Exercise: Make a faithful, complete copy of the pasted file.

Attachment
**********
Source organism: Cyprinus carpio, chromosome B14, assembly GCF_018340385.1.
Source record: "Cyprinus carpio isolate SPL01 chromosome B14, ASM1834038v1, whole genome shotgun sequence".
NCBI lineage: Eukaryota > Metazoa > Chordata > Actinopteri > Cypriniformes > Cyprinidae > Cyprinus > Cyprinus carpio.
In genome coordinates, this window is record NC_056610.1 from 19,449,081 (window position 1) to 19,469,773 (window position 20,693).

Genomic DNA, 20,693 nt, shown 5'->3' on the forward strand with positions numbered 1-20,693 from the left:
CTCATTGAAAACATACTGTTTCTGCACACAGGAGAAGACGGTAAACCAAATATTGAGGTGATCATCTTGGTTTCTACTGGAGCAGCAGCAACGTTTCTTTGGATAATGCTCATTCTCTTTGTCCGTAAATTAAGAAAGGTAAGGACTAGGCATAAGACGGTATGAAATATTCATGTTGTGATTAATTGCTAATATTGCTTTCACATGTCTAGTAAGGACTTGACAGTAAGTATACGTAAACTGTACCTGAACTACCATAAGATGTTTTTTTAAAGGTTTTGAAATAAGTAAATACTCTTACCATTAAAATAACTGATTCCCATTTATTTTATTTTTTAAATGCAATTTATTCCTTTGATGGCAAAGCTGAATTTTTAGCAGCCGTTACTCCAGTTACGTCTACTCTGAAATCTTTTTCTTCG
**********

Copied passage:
Source organism: Cyprinus carpio, chromosome B14, assembly GCF_018340385.1.
Source record: "Cyprinus carpio isolate SPL01 chromosome B14, ASM1834038v1, whole genome shotgun sequence".
NCBI lineage: Eukaryota > Metazoa > Chordata > Actinopteri > Cypriniformes > Cyprinidae > Cyprinus > Cyprinus carpio.
In genome coordinates, this window is record NC_056610.1 from 19,449,081 (window position 1) to 19,469,773 (window position 20,693).

Genomic DNA, 20,693 nt, shown 5'->3' on the forward strand with positions numbered 1-20,693 from the left:
CTCATTGAAAACATACTGTTTCTGCACACAGGAGAAGACGGTAAACCAAATATTGAGGTGATCATCTTGGTTTCTACTGGAGCAGCAGCAACGTTTCTTTGGATAATGCTCATTCTCTTTGTCCGTAAATTAAGAAAGGTAAGGACTAGGCATAAGACGGTATGAAATATTCATGTTGTGATTAATTGCTAATATTGCTTTCACATGTCTAGTAAGGACTTGACAGTAAGTATACGTAAACTGTACCTGAACTACCATAAGATGTTTTTTTAAAGGTTTTGAAATAAGTAAATACTCTTACCATTAAAATAACTGATTCCCATTTATTTTATTTTTTAAATGCAATTTATTCCTTTGATGGCAAAGCTGAATTTTTAGCAGCCGTTACTCCAGTTACGTCTACTCTGAAATCTTTTTCTTCG